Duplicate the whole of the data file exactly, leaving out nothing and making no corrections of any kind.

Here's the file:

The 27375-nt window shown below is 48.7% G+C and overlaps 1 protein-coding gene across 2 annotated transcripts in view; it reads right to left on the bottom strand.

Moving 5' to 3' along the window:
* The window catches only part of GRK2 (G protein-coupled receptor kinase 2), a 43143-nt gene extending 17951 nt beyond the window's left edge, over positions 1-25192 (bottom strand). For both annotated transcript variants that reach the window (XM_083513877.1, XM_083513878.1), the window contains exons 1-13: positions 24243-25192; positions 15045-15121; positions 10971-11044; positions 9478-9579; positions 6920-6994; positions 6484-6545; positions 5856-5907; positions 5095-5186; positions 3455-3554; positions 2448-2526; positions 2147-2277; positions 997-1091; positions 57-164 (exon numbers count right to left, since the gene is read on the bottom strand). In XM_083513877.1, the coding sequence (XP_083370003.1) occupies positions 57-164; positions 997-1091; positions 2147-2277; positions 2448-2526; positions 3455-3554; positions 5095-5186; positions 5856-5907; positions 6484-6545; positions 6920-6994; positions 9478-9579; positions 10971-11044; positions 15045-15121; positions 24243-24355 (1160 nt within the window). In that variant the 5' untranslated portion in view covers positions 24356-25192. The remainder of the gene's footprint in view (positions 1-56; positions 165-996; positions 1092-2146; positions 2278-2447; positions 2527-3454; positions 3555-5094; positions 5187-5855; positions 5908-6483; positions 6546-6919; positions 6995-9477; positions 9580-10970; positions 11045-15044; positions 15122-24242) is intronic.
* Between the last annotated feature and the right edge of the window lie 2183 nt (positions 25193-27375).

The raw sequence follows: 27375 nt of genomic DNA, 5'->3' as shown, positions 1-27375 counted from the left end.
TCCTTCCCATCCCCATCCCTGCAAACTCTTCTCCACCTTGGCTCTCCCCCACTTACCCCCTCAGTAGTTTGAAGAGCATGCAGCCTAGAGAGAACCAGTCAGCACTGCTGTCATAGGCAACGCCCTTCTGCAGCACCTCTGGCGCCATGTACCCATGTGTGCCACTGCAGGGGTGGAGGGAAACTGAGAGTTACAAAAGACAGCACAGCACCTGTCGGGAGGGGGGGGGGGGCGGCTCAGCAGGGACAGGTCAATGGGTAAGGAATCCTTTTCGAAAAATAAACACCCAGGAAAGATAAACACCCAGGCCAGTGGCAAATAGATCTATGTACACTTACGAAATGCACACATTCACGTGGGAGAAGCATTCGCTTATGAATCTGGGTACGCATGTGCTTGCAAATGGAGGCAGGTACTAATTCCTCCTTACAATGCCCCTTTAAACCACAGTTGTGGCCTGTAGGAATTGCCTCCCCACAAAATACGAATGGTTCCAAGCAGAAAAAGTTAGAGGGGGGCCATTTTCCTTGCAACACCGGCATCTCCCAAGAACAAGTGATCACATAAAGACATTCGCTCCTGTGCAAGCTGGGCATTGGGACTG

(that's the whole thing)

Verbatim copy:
The 27375-nt window shown below is 48.7% G+C and overlaps 1 protein-coding gene across 2 annotated transcripts in view; it reads right to left on the bottom strand.

Moving 5' to 3' along the window:
* The window catches only part of GRK2 (G protein-coupled receptor kinase 2), a 43143-nt gene extending 17951 nt beyond the window's left edge, over positions 1-25192 (bottom strand). For both annotated transcript variants that reach the window (XM_083513877.1, XM_083513878.1), the window contains exons 1-13: positions 24243-25192; positions 15045-15121; positions 10971-11044; positions 9478-9579; positions 6920-6994; positions 6484-6545; positions 5856-5907; positions 5095-5186; positions 3455-3554; positions 2448-2526; positions 2147-2277; positions 997-1091; positions 57-164 (exon numbers count right to left, since the gene is read on the bottom strand). In XM_083513877.1, the coding sequence (XP_083370003.1) occupies positions 57-164; positions 997-1091; positions 2147-2277; positions 2448-2526; positions 3455-3554; positions 5095-5186; positions 5856-5907; positions 6484-6545; positions 6920-6994; positions 9478-9579; positions 10971-11044; positions 15045-15121; positions 24243-24355 (1160 nt within the window). In that variant the 5' untranslated portion in view covers positions 24356-25192. The remainder of the gene's footprint in view (positions 1-56; positions 165-996; positions 1092-2146; positions 2278-2447; positions 2527-3454; positions 3555-5094; positions 5187-5855; positions 5908-6483; positions 6546-6919; positions 6995-9477; positions 9580-10970; positions 11045-15044; positions 15122-24242) is intronic.
* Between the last annotated feature and the right edge of the window lie 2183 nt (positions 25193-27375).

The raw sequence follows: 27375 nt of genomic DNA, 5'->3' as shown, positions 1-27375 counted from the left end.
TCCTTCCCATCCCCATCCCTGCAAACTCTTCTCCACCTTGGCTCTCCCCCACTTACCCCCTCAGTAGTTTGAAGAGCATGCAGCCTAGAGAGAACCAGTCAGCACTGCTGTCATAGGCAACGCCCTTCTGCAGCACCTCTGGCGCCATGTACCCATGTGTGCCACTGCAGGGGTGGAGGGAAACTGAGAGTTACAAAAGACAGCACAGCACCTGTCGGGAGGGGGGGGGGGGCGGCTCAGCAGGGACAGGTCAATGGGTAAGGAATCCTTTTCGAAAAATAAACACCCAGGAAAGATAAACACCCAGGCCAGTGGCAAATAGATCTATGTACACTTACGAAATGCACACATTCACGTGGGAGAAGCATTCGCTTATGAATCTGGGTACGCATGTGCTTGCAAATGGAGGCAGGTACTAATTCCTCCTTACAATGCCCCTTTAAACCACAGTTGTGGCCTGTAGGAATTGCCTCCCCACAAAATACGAATGGTTCCAAGCAGAAAAAGTTAGAGGGGGGCCATTTTCCTTGCAACACCGGCATCTCCCAAGAACAAGTGATCACATAAAGACATTCGCTCCTGTGCAAGCTGGGCATTGGGACTG